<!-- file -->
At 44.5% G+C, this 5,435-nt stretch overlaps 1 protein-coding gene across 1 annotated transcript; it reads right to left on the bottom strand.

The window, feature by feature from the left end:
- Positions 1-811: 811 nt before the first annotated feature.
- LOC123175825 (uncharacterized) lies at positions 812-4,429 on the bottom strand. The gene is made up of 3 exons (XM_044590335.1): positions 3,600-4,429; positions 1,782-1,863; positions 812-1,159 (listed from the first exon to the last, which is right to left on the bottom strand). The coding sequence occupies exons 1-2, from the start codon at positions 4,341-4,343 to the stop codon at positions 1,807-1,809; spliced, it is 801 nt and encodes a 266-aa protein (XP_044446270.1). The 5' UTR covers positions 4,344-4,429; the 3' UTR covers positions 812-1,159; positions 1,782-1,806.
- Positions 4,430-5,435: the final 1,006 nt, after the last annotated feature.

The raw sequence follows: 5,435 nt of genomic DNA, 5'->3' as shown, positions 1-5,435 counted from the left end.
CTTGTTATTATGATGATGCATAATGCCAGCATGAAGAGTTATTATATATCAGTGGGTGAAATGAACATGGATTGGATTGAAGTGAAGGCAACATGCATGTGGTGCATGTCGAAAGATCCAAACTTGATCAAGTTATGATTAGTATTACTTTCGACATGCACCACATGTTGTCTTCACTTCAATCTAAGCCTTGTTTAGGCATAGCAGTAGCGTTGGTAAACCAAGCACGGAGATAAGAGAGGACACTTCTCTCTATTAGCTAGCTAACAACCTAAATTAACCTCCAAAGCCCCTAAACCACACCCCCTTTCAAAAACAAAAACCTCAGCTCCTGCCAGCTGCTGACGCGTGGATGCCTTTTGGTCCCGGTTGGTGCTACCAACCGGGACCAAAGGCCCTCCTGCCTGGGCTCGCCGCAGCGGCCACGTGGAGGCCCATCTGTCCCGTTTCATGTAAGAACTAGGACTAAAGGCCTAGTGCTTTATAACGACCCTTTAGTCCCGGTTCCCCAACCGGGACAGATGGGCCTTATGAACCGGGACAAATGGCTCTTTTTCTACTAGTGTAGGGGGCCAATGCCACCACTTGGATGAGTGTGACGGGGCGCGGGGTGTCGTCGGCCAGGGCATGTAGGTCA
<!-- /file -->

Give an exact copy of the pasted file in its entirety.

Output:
At 44.5% G+C, this 5,435-nt stretch overlaps 1 protein-coding gene across 1 annotated transcript; it reads right to left on the bottom strand.

The window, feature by feature from the left end:
- Positions 1-811: 811 nt before the first annotated feature.
- LOC123175825 (uncharacterized) lies at positions 812-4,429 on the bottom strand. The gene is made up of 3 exons (XM_044590335.1): positions 3,600-4,429; positions 1,782-1,863; positions 812-1,159 (listed from the first exon to the last, which is right to left on the bottom strand). The coding sequence occupies exons 1-2, from the start codon at positions 4,341-4,343 to the stop codon at positions 1,807-1,809; spliced, it is 801 nt and encodes a 266-aa protein (XP_044446270.1). The 5' UTR covers positions 4,344-4,429; the 3' UTR covers positions 812-1,159; positions 1,782-1,806.
- Positions 4,430-5,435: the final 1,006 nt, after the last annotated feature.

The raw sequence follows: 5,435 nt of genomic DNA, 5'->3' as shown, positions 1-5,435 counted from the left end.
CTTGTTATTATGATGATGCATAATGCCAGCATGAAGAGTTATTATATATCAGTGGGTGAAATGAACATGGATTGGATTGAAGTGAAGGCAACATGCATGTGGTGCATGTCGAAAGATCCAAACTTGATCAAGTTATGATTAGTATTACTTTCGACATGCACCACATGTTGTCTTCACTTCAATCTAAGCCTTGTTTAGGCATAGCAGTAGCGTTGGTAAACCAAGCACGGAGATAAGAGAGGACACTTCTCTCTATTAGCTAGCTAACAACCTAAATTAACCTCCAAAGCCCCTAAACCACACCCCCTTTCAAAAACAAAAACCTCAGCTCCTGCCAGCTGCTGACGCGTGGATGCCTTTTGGTCCCGGTTGGTGCTACCAACCGGGACCAAAGGCCCTCCTGCCTGGGCTCGCCGCAGCGGCCACGTGGAGGCCCATCTGTCCCGTTTCATGTAAGAACTAGGACTAAAGGCCTAGTGCTTTATAACGACCCTTTAGTCCCGGTTCCCCAACCGGGACAGATGGGCCTTATGAACCGGGACAAATGGCTCTTTTTCTACTAGTGTAGGGGGCCAATGCCACCACTTGGATGAGTGTGACGGGGCGCGGGGTGTCGTCGGCCAGGGCATGTAGGTCA